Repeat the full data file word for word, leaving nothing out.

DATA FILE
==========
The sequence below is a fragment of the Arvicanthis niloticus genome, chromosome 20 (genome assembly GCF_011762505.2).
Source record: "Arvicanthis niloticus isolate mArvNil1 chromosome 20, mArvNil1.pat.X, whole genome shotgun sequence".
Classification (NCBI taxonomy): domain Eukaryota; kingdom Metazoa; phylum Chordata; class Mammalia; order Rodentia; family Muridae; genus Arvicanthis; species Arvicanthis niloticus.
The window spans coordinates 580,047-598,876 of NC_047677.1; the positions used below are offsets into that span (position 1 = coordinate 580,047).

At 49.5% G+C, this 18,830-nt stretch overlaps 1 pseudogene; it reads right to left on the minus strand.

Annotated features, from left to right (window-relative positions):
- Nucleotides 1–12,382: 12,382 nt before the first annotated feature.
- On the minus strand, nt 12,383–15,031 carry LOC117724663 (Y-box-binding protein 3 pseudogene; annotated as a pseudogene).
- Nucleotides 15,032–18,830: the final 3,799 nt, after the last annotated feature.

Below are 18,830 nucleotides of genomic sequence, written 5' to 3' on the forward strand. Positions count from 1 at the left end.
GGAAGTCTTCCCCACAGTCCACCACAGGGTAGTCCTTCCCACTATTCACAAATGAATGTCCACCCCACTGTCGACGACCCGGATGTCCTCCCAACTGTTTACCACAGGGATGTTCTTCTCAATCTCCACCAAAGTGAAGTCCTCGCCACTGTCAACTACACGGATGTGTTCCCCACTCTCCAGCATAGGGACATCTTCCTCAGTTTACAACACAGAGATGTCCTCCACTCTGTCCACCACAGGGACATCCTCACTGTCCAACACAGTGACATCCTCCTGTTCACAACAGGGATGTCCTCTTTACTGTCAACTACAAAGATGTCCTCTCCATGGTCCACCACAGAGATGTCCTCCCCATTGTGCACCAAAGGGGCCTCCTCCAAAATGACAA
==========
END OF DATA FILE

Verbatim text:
The sequence below is a fragment of the Arvicanthis niloticus genome, chromosome 20 (genome assembly GCF_011762505.2).
Source record: "Arvicanthis niloticus isolate mArvNil1 chromosome 20, mArvNil1.pat.X, whole genome shotgun sequence".
Classification (NCBI taxonomy): domain Eukaryota; kingdom Metazoa; phylum Chordata; class Mammalia; order Rodentia; family Muridae; genus Arvicanthis; species Arvicanthis niloticus.
The window spans coordinates 580,047-598,876 of NC_047677.1; the positions used below are offsets into that span (position 1 = coordinate 580,047).

At 49.5% G+C, this 18,830-nt stretch overlaps 1 pseudogene; it reads right to left on the minus strand.

Annotated features, from left to right (window-relative positions):
- Nucleotides 1–12,382: 12,382 nt before the first annotated feature.
- On the minus strand, nt 12,383–15,031 carry LOC117724663 (Y-box-binding protein 3 pseudogene; annotated as a pseudogene).
- Nucleotides 15,032–18,830: the final 3,799 nt, after the last annotated feature.

Below are 18,830 nucleotides of genomic sequence, written 5' to 3' on the forward strand. Positions count from 1 at the left end.
GGAAGTCTTCCCCACAGTCCACCACAGGGTAGTCCTTCCCACTATTCACAAATGAATGTCCACCCCACTGTCGACGACCCGGATGTCCTCCCAACTGTTTACCACAGGGATGTTCTTCTCAATCTCCACCAAAGTGAAGTCCTCGCCACTGTCAACTACACGGATGTGTTCCCCACTCTCCAGCATAGGGACATCTTCCTCAGTTTACAACACAGAGATGTCCTCCACTCTGTCCACCACAGGGACATCCTCACTGTCCAACACAGTGACATCCTCCTGTTCACAACAGGGATGTCCTCTTTACTGTCAACTACAAAGATGTCCTCTCCATGGTCCACCACAGAGATGTCCTCCCCATTGTGCACCAAAGGGGCCTCCTCCAAAATGACAA